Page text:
Wheels (Australia)

The Verdict

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THESE ARE ALL very resolved vehicles and all are onpoint in terms of their chances of luring buyers away from SUVs. Yes, the BMW is a bit more expensive than the others (though not once you load up your A4 45), but in monthly lease-payment terms (especially when comparison rates are in the cellar as they are now) there won’t be a lot in it. The major difference­s come down to niceties, at which point the BMW is just a bit, er, nicer. Kind of everywhere. It has 95 percent of the Lexus’s steering alacrity, 95 percent of the Audi’s interior appeal and transmissi­on brilliance, and either runs the other cars too close to call in most other aspects of its design or actually trumps them (rear-seat accommodat­ion; outright performanc­e).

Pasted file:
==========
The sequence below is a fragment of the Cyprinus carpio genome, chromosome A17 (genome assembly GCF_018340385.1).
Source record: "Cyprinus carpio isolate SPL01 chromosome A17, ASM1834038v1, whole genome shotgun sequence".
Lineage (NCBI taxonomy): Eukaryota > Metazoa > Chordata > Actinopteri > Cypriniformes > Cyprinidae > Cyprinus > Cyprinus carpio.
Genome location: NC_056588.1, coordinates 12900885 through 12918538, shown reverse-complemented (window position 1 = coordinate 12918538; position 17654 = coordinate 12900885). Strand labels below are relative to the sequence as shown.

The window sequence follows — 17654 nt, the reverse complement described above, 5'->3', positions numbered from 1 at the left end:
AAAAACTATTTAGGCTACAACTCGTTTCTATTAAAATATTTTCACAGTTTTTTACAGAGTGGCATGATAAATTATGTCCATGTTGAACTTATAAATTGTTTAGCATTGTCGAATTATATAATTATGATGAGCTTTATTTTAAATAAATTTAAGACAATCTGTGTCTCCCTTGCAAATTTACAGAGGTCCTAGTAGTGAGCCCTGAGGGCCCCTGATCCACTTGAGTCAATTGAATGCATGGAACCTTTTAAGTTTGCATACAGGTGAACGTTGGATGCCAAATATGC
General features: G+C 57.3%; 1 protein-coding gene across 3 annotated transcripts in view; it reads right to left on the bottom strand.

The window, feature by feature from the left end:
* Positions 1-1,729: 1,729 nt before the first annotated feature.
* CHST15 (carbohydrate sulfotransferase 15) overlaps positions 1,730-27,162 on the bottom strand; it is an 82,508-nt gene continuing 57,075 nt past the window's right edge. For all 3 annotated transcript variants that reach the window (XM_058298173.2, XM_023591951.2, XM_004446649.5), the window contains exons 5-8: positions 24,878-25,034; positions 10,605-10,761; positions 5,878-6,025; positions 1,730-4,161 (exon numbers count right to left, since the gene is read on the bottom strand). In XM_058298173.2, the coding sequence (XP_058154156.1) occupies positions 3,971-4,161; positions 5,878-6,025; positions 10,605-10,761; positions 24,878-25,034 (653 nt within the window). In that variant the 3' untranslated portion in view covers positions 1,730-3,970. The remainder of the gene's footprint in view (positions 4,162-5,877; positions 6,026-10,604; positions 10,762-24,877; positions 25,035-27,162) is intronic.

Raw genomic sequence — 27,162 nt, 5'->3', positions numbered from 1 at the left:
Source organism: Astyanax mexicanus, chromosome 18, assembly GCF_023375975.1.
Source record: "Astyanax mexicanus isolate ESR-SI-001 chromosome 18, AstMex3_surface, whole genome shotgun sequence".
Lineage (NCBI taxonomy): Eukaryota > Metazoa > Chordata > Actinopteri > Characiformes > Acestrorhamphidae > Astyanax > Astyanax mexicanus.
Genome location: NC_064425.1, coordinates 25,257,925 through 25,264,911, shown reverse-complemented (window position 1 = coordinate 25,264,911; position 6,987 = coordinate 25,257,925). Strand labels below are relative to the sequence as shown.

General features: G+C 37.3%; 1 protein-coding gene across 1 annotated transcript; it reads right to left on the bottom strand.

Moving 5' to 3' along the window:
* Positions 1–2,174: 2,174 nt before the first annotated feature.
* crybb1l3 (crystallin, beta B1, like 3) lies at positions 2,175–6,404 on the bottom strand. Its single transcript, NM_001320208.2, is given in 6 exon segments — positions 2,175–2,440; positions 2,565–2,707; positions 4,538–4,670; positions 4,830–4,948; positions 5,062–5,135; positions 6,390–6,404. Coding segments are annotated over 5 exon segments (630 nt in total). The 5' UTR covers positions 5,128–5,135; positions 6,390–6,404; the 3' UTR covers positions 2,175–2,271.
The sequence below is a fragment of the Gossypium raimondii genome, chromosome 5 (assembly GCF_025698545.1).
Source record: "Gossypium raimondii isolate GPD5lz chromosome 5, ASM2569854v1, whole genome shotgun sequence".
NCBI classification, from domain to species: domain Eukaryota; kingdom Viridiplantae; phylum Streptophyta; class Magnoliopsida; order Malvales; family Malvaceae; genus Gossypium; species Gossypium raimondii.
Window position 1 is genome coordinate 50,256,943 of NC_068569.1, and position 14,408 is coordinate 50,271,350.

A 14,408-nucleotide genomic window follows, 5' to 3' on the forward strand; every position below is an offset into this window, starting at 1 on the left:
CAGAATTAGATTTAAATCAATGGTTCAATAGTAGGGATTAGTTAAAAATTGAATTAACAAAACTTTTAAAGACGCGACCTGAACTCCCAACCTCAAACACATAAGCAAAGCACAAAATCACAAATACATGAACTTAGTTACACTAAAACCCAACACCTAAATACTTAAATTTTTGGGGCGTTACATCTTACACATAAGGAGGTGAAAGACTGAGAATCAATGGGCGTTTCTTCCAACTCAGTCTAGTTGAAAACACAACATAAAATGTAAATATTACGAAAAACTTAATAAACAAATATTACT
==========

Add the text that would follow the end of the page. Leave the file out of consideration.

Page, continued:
The A4, meanwhile, is firmer to ride in and lacks the last few grams of steering feel, but we reckon both those elements would soon evolve into just part of the deal. The Lexus’s shortcomin­gs, meanwhile – notably its uncooperat­ive transmissi­on and unsparkly engine – are more likely to devolve, to actually become elements that might frustrate you on a more regular basis. So the win goes to BMW.

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